Most Super Bowl Viewers Still Prefer Big Screens
Reports of the death of big-screen television viewing may not be greatly exaggerated, but they are exaggerated, MediaPost reported yesterday.
According to new KPMG research, most viewers want to watch their television shows…on television. “A majority of U.S. consumers — 60% — still want to watch their shows on TV,” says the report, “but these same consumers also want their smartphones and tablets by their side.”
Supplementing, not replacing
This finding backs up what Century 21’s Harris Interactive survey learned about how people will be watching the Super Bowl.
A majority of respondents – 52 percent – opted for regular television sets because of their bigger and clearer picture. But at the same time, 36 percent said they’d also be using smartphones and tablets. Of those, 42 percent will be going to sports apps for additional commentary. And nearly a third of viewers 18 to 54 years old will be discussing the commercials over social media.
Is the Super Bowl different?
You could make a good argument that the way people watch the Super Bowl is different from the way they usually watch television the other 364 days of the year. And you’d be right, because it’s one broadcast where people pay attention not only to the program material, but also to the commercials.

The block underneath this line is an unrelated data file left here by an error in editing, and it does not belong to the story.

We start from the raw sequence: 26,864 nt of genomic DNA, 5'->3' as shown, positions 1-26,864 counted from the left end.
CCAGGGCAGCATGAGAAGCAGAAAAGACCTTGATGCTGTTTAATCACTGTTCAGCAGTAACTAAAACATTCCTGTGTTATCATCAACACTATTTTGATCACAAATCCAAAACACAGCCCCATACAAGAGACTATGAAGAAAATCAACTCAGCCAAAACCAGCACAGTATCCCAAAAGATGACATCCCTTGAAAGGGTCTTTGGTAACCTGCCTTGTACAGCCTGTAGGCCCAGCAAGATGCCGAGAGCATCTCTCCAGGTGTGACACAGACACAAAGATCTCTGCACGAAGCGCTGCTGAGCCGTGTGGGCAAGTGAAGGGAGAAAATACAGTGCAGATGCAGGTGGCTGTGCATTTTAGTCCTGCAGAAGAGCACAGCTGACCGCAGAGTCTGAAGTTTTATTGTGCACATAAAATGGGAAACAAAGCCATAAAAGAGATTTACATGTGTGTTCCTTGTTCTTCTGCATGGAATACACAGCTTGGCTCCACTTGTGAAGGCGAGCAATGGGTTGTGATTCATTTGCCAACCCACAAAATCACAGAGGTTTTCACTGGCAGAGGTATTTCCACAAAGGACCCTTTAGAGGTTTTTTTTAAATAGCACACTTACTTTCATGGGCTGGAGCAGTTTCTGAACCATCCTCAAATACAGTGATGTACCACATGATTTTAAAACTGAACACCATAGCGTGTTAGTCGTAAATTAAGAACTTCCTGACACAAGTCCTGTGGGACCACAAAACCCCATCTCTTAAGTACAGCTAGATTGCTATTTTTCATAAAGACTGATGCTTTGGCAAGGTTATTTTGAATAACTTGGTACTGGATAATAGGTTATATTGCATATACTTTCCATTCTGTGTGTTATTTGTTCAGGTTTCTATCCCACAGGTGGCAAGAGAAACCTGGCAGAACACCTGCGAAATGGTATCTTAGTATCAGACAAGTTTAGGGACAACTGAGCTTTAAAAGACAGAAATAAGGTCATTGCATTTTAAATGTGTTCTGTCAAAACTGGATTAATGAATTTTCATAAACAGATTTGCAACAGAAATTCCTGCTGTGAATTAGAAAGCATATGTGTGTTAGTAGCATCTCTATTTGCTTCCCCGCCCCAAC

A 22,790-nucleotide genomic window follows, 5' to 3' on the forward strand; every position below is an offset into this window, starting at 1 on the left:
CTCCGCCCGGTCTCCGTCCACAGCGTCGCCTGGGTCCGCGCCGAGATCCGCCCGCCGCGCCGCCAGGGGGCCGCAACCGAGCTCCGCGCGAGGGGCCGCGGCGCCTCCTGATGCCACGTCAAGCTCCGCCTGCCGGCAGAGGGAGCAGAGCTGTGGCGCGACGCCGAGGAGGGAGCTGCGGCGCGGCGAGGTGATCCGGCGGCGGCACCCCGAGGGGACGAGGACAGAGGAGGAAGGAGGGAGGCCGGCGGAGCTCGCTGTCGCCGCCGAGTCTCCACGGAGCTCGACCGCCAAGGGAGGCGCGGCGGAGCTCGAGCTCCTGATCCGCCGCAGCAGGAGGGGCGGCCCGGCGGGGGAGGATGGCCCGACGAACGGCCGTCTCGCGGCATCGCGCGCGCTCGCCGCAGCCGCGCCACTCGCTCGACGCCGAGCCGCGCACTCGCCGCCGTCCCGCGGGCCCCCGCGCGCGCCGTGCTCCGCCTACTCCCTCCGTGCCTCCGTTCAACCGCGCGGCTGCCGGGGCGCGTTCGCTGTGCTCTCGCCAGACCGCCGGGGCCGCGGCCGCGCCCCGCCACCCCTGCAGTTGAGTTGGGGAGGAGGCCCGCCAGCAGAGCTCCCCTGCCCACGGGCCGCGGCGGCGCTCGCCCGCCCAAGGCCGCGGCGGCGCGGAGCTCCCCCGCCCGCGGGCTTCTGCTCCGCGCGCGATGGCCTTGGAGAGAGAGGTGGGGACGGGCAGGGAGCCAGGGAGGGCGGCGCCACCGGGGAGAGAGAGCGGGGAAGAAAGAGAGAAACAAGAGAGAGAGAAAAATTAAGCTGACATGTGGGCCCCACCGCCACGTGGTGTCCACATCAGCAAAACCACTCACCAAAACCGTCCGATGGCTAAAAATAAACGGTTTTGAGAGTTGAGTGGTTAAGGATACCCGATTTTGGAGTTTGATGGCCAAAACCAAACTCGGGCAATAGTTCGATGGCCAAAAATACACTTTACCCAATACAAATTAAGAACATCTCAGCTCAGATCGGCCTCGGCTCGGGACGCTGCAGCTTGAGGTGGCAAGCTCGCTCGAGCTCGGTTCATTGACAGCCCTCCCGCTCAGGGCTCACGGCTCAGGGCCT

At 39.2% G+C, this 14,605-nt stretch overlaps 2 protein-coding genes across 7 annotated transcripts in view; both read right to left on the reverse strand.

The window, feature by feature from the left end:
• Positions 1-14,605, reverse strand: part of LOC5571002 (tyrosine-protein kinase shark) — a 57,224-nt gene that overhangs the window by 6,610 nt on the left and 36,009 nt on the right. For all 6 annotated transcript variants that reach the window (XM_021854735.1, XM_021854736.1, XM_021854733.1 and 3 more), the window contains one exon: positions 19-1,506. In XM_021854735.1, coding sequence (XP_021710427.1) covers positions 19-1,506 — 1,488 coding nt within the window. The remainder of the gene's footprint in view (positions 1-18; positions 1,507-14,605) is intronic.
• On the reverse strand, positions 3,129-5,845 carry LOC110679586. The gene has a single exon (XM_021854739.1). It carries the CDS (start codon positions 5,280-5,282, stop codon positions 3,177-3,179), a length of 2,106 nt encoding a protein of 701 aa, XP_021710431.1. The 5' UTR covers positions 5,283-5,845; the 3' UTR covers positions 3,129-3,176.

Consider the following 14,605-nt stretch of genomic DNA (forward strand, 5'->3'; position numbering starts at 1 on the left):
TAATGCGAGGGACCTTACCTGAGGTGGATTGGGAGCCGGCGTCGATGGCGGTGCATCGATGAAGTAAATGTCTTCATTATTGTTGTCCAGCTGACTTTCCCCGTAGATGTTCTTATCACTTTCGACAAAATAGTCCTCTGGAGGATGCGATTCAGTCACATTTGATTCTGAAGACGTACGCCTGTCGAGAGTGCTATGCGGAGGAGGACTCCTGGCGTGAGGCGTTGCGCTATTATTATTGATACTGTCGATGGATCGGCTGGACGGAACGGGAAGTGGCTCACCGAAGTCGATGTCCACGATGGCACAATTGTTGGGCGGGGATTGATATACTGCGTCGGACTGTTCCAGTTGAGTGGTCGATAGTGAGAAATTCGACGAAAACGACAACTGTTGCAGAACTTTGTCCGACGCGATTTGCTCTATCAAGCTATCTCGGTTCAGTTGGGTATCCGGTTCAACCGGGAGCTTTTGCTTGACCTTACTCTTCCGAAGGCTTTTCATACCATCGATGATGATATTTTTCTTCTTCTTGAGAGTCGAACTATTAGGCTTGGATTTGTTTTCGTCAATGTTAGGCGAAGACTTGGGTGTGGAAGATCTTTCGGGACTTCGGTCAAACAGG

According to the KPMG data, 59 percent of U.S. viewers regularly watch on the small screen – 42 percent on a desktop or laptop and 17 percent on a tablet or smartphone.
And when they’re not sitting down in one place (their own or a friend’s or relative’s home) for a few hours to watch the Super Bowl, a significant number of 25- to 34-year-olds prefer smartphones and tablets for their mobility and flexibility.
A video equivalent of the small speaker
Back before small audio speakers became good, advertising agencies used to test their radio commercials by listening to them on small, cheap speakers.
Given the growing preference for tablets and smartphones, television advertisers now need to create and produce their commercials for the small screen.
This means smaller, simpler video images – no supercomplicated, busy epics – so the video won’t turn to mud on the small screen. It also means a different kind of audio mix – not with audio compression to fool the (nonexistent for computers) VU meters, but with peak limiting and a little less low end in the equalization to adapt to the small-screen media’s smaller speakers.
Your commercials will still work on the big screen and big speakers. But they’ll also work on the smartphones and tablets that a majority of your audience is already watching.
Learn more about how to make your advertising work in all media at www.brightorangeadv.com/how-to-stand-out